BirdLife Cyprus, which has been campaigning to save the Ezousa Valley from a planned new Paphos-Polis motorway, has urged the government to heed the EU’s warnings and change course on protection of Natura 2000 sites before it is too late.
The written statement by the NGO came days after the European Commission sent a letter of formal notice to Cyprus. In an announcement, the Commission said that since its accession to the EU Cyprus has “failed to ensure that its authorities subject plans or projects to appropriate assessment of their implications on the Natura 2000 sites and/or that it has agreed to plans or projects without having ascertained that they will not adversely affect the integrity of the Natura 2000 site concerned.”
Cyprus has two months to explain how it intends to comply with the Habitats Directive, otherwise the Commission may decide to send a Reasoned Opinion to Cyprus, bringing it one step closer to being brought before the European Court of Justice.
The timing is not random, given the overwhelming pressures on Natura 2000 areas, ranging from Cape Greco to Akamas, in the form of hotel and villa developments, motorways and badly sited renewable energy projects, BirdLife Cyprus said.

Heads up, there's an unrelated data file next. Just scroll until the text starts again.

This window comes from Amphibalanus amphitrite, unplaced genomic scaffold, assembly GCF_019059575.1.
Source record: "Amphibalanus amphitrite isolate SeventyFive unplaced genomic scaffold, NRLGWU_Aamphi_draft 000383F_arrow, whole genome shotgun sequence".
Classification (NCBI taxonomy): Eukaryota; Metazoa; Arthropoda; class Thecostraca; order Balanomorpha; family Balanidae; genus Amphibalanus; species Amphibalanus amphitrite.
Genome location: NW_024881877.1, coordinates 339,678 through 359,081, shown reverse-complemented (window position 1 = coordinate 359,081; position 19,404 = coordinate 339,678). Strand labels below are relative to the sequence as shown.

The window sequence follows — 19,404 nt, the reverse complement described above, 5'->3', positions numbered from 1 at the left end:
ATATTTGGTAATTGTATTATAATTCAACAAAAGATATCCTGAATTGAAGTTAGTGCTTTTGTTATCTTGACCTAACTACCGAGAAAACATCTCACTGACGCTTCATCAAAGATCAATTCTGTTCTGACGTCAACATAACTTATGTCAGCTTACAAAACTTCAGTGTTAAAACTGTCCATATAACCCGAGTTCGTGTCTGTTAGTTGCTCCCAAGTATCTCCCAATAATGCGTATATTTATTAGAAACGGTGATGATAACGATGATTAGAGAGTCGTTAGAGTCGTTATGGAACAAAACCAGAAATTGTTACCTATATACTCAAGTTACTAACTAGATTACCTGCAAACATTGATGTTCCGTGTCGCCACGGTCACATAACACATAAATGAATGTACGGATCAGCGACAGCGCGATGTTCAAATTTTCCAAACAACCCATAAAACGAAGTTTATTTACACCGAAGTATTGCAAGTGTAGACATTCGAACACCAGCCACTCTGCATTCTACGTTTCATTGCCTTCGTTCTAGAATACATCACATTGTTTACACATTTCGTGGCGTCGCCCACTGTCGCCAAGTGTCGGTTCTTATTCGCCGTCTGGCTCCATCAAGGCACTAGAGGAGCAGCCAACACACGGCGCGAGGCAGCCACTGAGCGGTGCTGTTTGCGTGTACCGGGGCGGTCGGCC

And it continued: “Fifteen years after Cyprus’ accession to the EU, our country is still at the starting point when it comes to nature protection. Even today, we are still discussing the obvious, that is how to properly implement the European Directives, while our precious natural heritage is slowly being destroyed. With it, our chance to adapt to climate change is also taken away, as well as our comparative advantage as a tourist destination, and all the services that nature freely offers us, such as the quality of the soil, water and air we depend on. This loss is sold and justified to us as ‘development’ and ‘of public interest.”
At a time when nature is facing an unprecedented crisis, states now more than ever have an obligation to protect their Natura 2000 sites. In the case of Cyprus, however, the state is not only failing to protect these precious sites, it is all too often destroying them by its own hand, turning a blind eye to the biodiversity crisis and even its own laws, BirdLife Cyprus concluded and called on the State to change course and comply with the EU Directives, before it’s too late.
BirdLife Cyprus recently delivered a petition opposing a new Paphos-Polis Chrysochous highway which they said will dissect an untouched landscape of high ecological value, including the protected site of Ezousa Valley. The NGO instead suggested the current road be upgraded.
Ezousa Valley is a unique Natura 2000 site and one of the most untouched valleys carved by rivers flowing from the Troodos mountain range.